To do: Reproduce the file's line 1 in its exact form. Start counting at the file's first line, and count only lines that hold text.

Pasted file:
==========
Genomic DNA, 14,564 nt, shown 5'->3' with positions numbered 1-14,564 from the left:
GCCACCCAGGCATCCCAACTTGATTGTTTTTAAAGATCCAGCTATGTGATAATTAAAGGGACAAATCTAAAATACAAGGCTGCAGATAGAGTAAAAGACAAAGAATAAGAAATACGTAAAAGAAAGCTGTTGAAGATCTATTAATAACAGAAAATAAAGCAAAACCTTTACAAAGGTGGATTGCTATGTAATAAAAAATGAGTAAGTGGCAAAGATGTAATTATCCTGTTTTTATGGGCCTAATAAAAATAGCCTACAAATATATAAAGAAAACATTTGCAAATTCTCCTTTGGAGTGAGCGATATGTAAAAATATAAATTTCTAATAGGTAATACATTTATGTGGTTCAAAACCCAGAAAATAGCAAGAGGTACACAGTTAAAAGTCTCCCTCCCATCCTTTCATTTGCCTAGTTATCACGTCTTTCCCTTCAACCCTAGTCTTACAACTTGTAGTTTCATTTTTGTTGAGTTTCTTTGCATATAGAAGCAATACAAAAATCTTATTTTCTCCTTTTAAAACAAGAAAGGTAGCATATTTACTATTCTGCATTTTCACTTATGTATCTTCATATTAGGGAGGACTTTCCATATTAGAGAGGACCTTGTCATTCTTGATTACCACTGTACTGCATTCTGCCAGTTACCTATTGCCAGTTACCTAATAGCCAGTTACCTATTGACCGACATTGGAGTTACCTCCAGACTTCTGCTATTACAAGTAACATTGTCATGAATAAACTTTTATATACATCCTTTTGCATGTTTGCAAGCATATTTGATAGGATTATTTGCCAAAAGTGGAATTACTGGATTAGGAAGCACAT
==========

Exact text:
Genomic DNA, 14,564 nt, shown 5'->3' with positions numbered 1-14,564 from the left: